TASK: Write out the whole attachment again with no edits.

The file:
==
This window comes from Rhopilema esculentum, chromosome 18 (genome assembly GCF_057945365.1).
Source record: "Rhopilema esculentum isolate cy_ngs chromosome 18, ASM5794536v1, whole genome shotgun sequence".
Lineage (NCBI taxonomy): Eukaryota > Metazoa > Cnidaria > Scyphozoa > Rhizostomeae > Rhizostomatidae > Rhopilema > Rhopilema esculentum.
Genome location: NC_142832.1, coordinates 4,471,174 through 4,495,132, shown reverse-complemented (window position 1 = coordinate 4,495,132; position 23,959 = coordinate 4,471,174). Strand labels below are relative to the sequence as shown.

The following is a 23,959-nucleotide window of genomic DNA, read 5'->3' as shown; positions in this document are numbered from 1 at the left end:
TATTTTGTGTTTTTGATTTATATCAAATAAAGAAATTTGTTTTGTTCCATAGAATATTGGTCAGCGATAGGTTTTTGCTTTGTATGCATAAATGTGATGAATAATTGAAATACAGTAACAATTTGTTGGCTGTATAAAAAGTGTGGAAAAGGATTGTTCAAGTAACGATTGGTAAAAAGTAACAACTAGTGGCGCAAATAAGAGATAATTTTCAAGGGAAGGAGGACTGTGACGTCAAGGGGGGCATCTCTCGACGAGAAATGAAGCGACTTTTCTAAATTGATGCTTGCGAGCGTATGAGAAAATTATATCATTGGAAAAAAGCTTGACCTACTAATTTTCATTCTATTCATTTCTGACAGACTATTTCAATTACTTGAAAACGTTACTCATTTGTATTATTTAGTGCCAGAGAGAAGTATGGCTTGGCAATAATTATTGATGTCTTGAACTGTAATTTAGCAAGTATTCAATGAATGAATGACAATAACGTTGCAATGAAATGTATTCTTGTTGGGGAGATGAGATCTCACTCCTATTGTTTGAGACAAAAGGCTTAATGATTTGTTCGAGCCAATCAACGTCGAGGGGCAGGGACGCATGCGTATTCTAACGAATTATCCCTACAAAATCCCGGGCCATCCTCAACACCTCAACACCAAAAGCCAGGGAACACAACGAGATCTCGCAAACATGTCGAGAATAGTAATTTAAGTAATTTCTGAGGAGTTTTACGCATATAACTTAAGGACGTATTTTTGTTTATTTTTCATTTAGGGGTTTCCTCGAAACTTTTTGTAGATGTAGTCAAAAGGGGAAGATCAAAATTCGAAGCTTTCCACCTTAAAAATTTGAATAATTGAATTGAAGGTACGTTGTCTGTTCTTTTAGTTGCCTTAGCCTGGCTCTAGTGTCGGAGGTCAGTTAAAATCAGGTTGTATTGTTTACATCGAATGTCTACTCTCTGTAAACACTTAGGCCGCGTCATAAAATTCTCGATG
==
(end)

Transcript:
This window comes from Rhopilema esculentum, chromosome 18 (genome assembly GCF_057945365.1).
Source record: "Rhopilema esculentum isolate cy_ngs chromosome 18, ASM5794536v1, whole genome shotgun sequence".
Lineage (NCBI taxonomy): Eukaryota > Metazoa > Cnidaria > Scyphozoa > Rhizostomeae > Rhizostomatidae > Rhopilema > Rhopilema esculentum.
Genome location: NC_142832.1, coordinates 4,471,174 through 4,495,132, shown reverse-complemented (window position 1 = coordinate 4,495,132; position 23,959 = coordinate 4,471,174). Strand labels below are relative to the sequence as shown.

The following is a 23,959-nucleotide window of genomic DNA, read 5'->3' as shown; positions in this document are numbered from 1 at the left end:
TATTTTGTGTTTTTGATTTATATCAAATAAAGAAATTTGTTTTGTTCCATAGAATATTGGTCAGCGATAGGTTTTTGCTTTGTATGCATAAATGTGATGAATAATTGAAATACAGTAACAATTTGTTGGCTGTATAAAAAGTGTGGAAAAGGATTGTTCAAGTAACGATTGGTAAAAAGTAACAACTAGTGGCGCAAATAAGAGATAATTTTCAAGGGAAGGAGGACTGTGACGTCAAGGGGGGCATCTCTCGACGAGAAATGAAGCGACTTTTCTAAATTGATGCTTGCGAGCGTATGAGAAAATTATATCATTGGAAAAAAGCTTGACCTACTAATTTTCATTCTATTCATTTCTGACAGACTATTTCAATTACTTGAAAACGTTACTCATTTGTATTATTTAGTGCCAGAGAGAAGTATGGCTTGGCAATAATTATTGATGTCTTGAACTGTAATTTAGCAAGTATTCAATGAATGAATGACAATAACGTTGCAATGAAATGTATTCTTGTTGGGGAGATGAGATCTCACTCCTATTGTTTGAGACAAAAGGCTTAATGATTTGTTCGAGCCAATCAACGTCGAGGGGCAGGGACGCATGCGTATTCTAACGAATTATCCCTACAAAATCCCGGGCCATCCTCAACACCTCAACACCAAAAGCCAGGGAACACAACGAGATCTCGCAAACATGTCGAGAATAGTAATTTAAGTAATTTCTGAGGAGTTTTACGCATATAACTTAAGGACGTATTTTTGTTTATTTTTCATTTAGGGGTTTCCTCGAAACTTTTTGTAGATGTAGTCAAAAGGGGAAGATCAAAATTCGAAGCTTTCCACCTTAAAAATTTGAATAATTGAATTGAAGGTACGTTGTCTGTTCTTTTAGTTGCCTTAGCCTGGCTCTAGTGTCGGAGGTCAGTTAAAATCAGGTTGTATTGTTTACATCGAATGTCTACTCTCTGTAAACACTTAGGCCGCGTCATAAAATTCTCGATG